Playing Powerball with a group? Things you need to know first - WBTV 3 News, Weather, Sports, and Traffic for Charlotte, NC

Playing Powerball with a group? Things you need to know first

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The Powerball jackpot is way up again, now ready to pay out an estimated $500 million. And when the number gets that high, more people play, and more groups of people play.

Friends, coworkers, even families will pool their money to increase the odds. But can that strategy back fire?

It has before when the person responsible for buying the winning ticket then told coworkers that the ticket was his personal selection, and not the group ticket.  Not all group lotto stories end that way.

There is a catchy song called "Calling In Rich." It's about a man who won the lottery, so he calls his boss to say he won't be back to work.  It's a real song written by one of 20 Quaker Oats workers in Iowa who shared a $241 million Powerball jackpot in June.

 And closer to home in Greensboro, 20 coworkers split one million dollars a few months ago.

At the Village Grocery in Salisbury, thought to be lucky by many players, clerk Shirley Caudle was busy selling Powerball tickets today.

"It's been a little bit busy, that's only normal, everybody is looking for that winning ticket," Caudle told WBTV.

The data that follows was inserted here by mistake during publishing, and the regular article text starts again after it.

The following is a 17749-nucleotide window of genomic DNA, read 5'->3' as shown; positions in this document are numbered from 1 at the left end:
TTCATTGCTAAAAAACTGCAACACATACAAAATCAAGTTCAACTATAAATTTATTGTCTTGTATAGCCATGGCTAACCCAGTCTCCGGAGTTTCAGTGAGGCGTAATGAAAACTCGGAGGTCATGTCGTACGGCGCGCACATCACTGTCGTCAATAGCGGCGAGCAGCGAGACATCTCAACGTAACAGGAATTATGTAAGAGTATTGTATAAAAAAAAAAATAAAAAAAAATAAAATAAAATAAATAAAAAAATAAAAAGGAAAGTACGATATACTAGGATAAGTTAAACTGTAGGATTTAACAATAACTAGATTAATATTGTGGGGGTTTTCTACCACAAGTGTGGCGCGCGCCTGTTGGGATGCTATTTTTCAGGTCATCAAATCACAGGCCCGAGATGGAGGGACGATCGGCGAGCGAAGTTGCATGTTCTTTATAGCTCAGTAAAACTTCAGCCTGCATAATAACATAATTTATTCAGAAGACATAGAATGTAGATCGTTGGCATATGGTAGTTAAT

She has sold some group tickets and always wonders if everyone will do as they should if that group would happen to pick a winner.

 "If I was to take up money for a group I think it would be only right to share. If you get it, because they put money in, you all should get a share of it."

Lottery officials say when the jackpot gets bigger, more groups like families and coworkers pool their money for a better chance. But there are potential pitfalls.

 Van Denton of the North Carolina Education Lottery offers this advice:

  • First, groups must govern themselves since the pay out goes to individual ticketholders
  • The group's rules need to be in writing
  • Get copies of every ticket purchased
  • Make the ticket buyer designate any tickets he or she buys personally that are not for the group
  • Get the names and phone numbers of each player.

So do group players have better odds? We took that question to mathematics teacher Constance McGrail. 

"If you go in as a group and you've got more money and you buy 20 tickets, then you're chances are going to be slightly better than if you bought one ticket, but you're still statistically not having a great chance of winning a lot," McGrail told WBTV.

The odds may increase, but winners need to keep in mind that the prize is split among all the players.  That $1,000,000 prize in Greensboro worked out to $34,000, after taxes, for each of 20 players.

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